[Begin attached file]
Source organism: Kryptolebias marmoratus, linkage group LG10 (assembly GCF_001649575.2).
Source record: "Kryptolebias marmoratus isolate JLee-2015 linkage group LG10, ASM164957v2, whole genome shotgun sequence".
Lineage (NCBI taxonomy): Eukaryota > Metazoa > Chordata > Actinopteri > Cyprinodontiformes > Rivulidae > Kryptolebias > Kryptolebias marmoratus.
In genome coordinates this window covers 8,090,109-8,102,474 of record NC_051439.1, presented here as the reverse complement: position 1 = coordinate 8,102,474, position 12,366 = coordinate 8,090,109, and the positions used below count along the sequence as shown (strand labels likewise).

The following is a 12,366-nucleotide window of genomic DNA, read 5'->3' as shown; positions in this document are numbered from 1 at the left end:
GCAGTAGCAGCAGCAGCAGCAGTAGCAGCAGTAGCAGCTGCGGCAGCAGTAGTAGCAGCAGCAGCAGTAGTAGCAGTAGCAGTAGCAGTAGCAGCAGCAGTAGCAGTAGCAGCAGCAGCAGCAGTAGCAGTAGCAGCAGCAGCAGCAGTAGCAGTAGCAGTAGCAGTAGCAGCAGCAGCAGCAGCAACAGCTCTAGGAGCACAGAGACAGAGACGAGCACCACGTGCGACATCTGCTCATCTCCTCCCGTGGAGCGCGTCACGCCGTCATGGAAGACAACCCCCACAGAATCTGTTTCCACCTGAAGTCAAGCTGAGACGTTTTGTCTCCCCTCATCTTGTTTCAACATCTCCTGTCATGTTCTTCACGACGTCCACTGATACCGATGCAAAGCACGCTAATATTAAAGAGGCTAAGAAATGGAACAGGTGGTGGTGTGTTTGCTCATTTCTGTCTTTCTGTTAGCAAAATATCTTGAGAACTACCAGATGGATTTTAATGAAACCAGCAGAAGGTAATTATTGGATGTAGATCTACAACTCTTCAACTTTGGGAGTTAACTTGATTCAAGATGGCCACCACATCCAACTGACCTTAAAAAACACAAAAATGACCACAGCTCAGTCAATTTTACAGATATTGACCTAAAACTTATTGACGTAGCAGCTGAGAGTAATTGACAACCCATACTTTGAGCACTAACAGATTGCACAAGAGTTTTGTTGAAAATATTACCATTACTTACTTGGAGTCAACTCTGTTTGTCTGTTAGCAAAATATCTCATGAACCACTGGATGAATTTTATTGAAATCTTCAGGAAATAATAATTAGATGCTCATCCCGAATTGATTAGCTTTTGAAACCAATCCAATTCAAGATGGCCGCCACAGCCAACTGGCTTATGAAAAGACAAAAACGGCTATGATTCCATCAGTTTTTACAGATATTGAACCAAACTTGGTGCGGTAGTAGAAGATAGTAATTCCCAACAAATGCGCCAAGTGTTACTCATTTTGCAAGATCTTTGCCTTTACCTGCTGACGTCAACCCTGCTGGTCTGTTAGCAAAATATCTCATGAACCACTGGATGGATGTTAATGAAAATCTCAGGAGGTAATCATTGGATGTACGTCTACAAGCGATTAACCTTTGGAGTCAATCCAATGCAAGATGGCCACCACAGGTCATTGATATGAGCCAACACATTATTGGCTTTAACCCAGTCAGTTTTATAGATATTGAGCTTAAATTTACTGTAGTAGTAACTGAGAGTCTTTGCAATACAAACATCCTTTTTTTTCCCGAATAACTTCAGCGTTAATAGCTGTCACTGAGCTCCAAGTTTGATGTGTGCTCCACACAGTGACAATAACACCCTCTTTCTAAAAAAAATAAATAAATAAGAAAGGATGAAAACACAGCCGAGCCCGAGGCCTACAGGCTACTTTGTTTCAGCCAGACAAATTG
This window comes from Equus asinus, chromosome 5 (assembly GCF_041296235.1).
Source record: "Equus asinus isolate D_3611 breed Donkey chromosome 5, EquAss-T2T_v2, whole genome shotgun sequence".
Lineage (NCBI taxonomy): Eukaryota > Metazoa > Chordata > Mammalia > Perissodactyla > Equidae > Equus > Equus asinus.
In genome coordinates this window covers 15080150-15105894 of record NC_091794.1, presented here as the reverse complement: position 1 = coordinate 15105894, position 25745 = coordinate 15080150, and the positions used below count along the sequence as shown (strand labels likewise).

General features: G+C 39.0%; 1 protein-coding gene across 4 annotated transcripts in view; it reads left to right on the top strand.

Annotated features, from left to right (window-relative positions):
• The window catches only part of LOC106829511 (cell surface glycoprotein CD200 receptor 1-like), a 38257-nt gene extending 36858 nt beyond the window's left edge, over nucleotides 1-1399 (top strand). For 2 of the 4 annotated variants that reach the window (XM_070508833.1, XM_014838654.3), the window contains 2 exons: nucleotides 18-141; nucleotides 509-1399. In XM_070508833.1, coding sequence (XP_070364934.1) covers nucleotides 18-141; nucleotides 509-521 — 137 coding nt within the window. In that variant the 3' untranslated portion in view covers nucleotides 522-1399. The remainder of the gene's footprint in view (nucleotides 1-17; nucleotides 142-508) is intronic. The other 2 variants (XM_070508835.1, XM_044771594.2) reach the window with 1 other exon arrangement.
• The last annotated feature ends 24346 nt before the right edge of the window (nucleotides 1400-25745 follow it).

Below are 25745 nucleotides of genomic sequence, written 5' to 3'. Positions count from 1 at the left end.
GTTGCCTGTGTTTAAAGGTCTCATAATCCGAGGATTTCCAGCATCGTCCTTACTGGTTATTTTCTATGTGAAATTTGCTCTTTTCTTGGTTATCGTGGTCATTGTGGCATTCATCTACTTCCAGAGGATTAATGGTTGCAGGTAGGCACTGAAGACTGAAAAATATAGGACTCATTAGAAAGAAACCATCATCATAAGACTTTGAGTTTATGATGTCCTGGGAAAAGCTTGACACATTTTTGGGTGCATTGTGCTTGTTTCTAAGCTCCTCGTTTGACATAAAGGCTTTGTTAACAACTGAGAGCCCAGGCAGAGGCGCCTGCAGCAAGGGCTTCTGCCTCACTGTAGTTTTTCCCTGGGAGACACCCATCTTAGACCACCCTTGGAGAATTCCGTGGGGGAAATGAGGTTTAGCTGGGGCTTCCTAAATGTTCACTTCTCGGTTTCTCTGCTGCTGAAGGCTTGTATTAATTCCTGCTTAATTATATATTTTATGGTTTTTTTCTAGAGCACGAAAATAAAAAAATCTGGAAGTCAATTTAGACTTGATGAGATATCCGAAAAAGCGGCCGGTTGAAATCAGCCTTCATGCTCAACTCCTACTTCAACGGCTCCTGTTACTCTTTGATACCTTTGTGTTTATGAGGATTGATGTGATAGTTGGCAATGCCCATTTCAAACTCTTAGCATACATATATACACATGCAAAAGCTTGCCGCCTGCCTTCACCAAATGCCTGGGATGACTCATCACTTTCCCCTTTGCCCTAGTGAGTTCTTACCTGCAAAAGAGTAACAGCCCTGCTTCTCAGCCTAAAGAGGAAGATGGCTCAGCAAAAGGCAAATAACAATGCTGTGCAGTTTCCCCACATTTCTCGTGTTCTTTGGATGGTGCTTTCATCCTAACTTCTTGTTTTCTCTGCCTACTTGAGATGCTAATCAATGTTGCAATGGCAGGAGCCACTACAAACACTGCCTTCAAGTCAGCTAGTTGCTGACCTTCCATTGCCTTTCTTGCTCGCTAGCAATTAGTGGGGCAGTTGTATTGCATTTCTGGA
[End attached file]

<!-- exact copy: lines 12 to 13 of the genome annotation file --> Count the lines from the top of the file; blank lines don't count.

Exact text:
Annotated features, from left to right (window-relative positions):
• The window catches only part of LOC106829511 (cell surface glycoprotein CD200 receptor 1-like), a 38257-nt gene extending 36858 nt beyond the window's left edge, over nucleotides 1-1399 (top strand). For 2 of the 4 annotated variants that reach the window (XM_070508833.1, XM_014838654.3), the window contains 2 exons: nucleotides 18-141; nucleotides 509-1399. In XM_070508833.1, coding sequence (XP_070364934.1) covers nucleotides 18-141; nucleotides 509-521 — 137 coding nt within the window. In that variant the 3' untranslated portion in view covers nucleotides 522-1399. The remainder of the gene's footprint in view (nucleotides 1-17; nucleotides 142-508) is intronic. The other 2 variants (XM_070508835.1, XM_044771594.2) reach the window with 1 other exon arrangement.